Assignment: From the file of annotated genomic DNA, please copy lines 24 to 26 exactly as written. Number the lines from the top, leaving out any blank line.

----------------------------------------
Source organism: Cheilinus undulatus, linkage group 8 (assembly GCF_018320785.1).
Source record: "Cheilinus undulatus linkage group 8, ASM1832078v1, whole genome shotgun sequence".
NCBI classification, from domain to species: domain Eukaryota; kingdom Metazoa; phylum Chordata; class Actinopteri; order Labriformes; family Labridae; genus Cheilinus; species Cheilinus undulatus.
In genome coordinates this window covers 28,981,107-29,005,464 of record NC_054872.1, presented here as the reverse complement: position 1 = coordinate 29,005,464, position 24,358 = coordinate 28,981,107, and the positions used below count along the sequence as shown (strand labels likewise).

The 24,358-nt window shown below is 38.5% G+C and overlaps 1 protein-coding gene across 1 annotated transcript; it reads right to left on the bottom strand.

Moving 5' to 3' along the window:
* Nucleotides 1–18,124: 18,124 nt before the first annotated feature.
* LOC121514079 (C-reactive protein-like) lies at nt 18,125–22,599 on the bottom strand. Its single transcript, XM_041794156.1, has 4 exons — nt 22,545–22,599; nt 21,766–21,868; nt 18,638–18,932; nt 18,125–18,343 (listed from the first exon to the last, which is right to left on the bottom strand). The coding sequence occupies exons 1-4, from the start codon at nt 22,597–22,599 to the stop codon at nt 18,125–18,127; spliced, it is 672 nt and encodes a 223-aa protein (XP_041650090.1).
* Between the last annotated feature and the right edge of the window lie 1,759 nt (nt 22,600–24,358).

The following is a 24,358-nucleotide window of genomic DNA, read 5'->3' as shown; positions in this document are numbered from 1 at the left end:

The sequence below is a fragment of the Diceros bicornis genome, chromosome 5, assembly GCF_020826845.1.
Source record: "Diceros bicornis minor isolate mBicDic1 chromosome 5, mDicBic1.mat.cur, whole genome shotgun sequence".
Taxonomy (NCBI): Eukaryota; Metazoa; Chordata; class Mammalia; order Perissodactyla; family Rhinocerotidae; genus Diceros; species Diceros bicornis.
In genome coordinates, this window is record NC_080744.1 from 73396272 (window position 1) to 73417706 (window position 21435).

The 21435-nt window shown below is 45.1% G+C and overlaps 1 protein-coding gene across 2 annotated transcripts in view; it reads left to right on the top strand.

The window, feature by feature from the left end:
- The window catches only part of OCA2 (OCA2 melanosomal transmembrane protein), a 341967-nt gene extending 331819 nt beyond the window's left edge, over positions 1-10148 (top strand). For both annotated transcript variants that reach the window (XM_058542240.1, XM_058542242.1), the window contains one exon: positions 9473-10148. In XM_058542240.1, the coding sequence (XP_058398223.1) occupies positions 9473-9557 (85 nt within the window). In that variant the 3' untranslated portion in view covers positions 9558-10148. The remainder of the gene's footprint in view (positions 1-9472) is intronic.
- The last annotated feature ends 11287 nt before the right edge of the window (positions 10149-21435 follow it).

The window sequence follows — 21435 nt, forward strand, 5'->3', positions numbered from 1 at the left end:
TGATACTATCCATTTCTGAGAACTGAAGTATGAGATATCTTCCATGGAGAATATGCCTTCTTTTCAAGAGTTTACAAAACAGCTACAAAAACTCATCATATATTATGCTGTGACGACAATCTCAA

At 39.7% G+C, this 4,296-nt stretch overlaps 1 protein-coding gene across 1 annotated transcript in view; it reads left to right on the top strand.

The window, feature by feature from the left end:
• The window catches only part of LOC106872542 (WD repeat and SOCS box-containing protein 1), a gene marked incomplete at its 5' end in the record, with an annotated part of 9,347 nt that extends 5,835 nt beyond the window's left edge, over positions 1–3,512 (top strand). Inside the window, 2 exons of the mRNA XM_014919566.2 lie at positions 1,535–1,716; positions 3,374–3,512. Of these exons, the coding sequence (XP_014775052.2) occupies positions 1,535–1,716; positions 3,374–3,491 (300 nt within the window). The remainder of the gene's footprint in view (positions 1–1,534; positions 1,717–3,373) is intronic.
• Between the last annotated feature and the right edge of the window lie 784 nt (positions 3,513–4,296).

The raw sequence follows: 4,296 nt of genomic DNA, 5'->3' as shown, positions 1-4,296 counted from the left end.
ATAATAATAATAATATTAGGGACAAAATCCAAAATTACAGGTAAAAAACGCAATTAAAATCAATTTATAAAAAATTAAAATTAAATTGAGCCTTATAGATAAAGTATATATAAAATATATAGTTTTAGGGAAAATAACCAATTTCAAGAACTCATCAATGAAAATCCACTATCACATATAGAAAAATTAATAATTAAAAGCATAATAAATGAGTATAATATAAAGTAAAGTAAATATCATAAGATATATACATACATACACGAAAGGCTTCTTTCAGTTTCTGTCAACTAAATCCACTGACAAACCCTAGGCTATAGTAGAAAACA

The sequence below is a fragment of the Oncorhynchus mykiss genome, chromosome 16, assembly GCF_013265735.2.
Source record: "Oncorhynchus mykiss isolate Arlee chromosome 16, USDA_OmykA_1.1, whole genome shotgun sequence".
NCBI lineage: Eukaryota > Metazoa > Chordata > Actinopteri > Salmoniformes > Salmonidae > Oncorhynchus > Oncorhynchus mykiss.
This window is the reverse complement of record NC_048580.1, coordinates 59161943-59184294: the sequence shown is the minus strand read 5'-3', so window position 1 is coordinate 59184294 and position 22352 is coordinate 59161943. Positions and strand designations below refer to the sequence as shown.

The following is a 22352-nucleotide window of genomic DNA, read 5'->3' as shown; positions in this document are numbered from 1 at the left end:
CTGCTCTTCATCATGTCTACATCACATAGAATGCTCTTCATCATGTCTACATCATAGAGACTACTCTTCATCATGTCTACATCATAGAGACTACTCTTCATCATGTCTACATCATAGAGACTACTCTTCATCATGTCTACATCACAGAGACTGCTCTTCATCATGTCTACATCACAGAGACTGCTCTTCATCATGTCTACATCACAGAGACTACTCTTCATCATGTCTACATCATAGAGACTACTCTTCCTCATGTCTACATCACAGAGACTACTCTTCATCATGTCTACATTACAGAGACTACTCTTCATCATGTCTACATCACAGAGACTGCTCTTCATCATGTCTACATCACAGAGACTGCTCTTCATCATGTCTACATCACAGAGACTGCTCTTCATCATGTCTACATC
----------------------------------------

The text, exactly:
• Between the last annotated feature and the right edge of the window lie 784 nt (positions 3,513–4,296).

The raw sequence follows: 4,296 nt of genomic DNA, 5'->3' as shown, positions 1-4,296 counted from the left end.
ATAATAATAATAATATTAGGGACAAAATCCAAAATTACAGGTAAAAAACGCAATTAAAATCAATTTATAAAAAATTAAAATTAAATTGAGCCTTATAGATAAAGTATATATAAAATATATAGTTTTAGGGAAAATAACCAATTTCAAGAACTCATCAATGAAAATCCACTATCACATATAGAAAAATTAATAATTAAAAGCATAATAAATGAGTATAATATAAAGTAAAGTAAATATCATAAGATATATACATACATACACGAAAGGCTTCTTTCAGTTTCTGTCAACTAAATCCACTGACAAACCCTAGGCTATAGTAGAAAACA